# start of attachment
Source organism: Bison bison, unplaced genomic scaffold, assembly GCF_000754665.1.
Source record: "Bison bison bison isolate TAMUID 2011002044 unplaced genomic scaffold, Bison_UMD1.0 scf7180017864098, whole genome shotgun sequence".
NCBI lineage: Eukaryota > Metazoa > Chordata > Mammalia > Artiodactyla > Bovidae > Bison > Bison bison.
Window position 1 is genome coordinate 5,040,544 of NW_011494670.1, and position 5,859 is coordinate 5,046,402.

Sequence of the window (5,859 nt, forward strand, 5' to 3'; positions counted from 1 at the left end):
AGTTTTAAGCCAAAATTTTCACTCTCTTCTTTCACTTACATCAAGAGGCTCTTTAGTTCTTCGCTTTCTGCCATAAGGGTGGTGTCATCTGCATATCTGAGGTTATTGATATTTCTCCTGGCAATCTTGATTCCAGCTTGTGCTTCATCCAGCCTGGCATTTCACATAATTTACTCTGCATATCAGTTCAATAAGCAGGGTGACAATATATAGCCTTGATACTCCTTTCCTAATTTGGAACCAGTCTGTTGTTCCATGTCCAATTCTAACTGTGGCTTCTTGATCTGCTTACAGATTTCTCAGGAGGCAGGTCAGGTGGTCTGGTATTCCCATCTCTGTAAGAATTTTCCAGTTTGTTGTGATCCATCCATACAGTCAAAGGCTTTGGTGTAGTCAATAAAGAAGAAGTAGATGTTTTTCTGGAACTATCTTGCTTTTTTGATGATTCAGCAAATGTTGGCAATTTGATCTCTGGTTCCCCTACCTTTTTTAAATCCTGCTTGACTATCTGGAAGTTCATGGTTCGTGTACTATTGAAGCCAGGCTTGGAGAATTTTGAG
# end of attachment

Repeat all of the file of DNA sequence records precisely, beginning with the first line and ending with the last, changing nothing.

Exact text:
Source organism: Bison bison, unplaced genomic scaffold, assembly GCF_000754665.1.
Source record: "Bison bison bison isolate TAMUID 2011002044 unplaced genomic scaffold, Bison_UMD1.0 scf7180017864098, whole genome shotgun sequence".
NCBI lineage: Eukaryota > Metazoa > Chordata > Mammalia > Artiodactyla > Bovidae > Bison > Bison bison.
Window position 1 is genome coordinate 5,040,544 of NW_011494670.1, and position 5,859 is coordinate 5,046,402.

Sequence of the window (5,859 nt, forward strand, 5' to 3'; positions counted from 1 at the left end):
AGTTTTAAGCCAAAATTTTCACTCTCTTCTTTCACTTACATCAAGAGGCTCTTTAGTTCTTCGCTTTCTGCCATAAGGGTGGTGTCATCTGCATATCTGAGGTTATTGATATTTCTCCTGGCAATCTTGATTCCAGCTTGTGCTTCATCCAGCCTGGCATTTCACATAATTTACTCTGCATATCAGTTCAATAAGCAGGGTGACAATATATAGCCTTGATACTCCTTTCCTAATTTGGAACCAGTCTGTTGTTCCATGTCCAATTCTAACTGTGGCTTCTTGATCTGCTTACAGATTTCTCAGGAGGCAGGTCAGGTGGTCTGGTATTCCCATCTCTGTAAGAATTTTCCAGTTTGTTGTGATCCATCCATACAGTCAAAGGCTTTGGTGTAGTCAATAAAGAAGAAGTAGATGTTTTTCTGGAACTATCTTGCTTTTTTGATGATTCAGCAAATGTTGGCAATTTGATCTCTGGTTCCCCTACCTTTTTTAAATCCTGCTTGACTATCTGGAAGTTCATGGTTCGTGTACTATTGAAGCCAGGCTTGGAGAATTTTGAG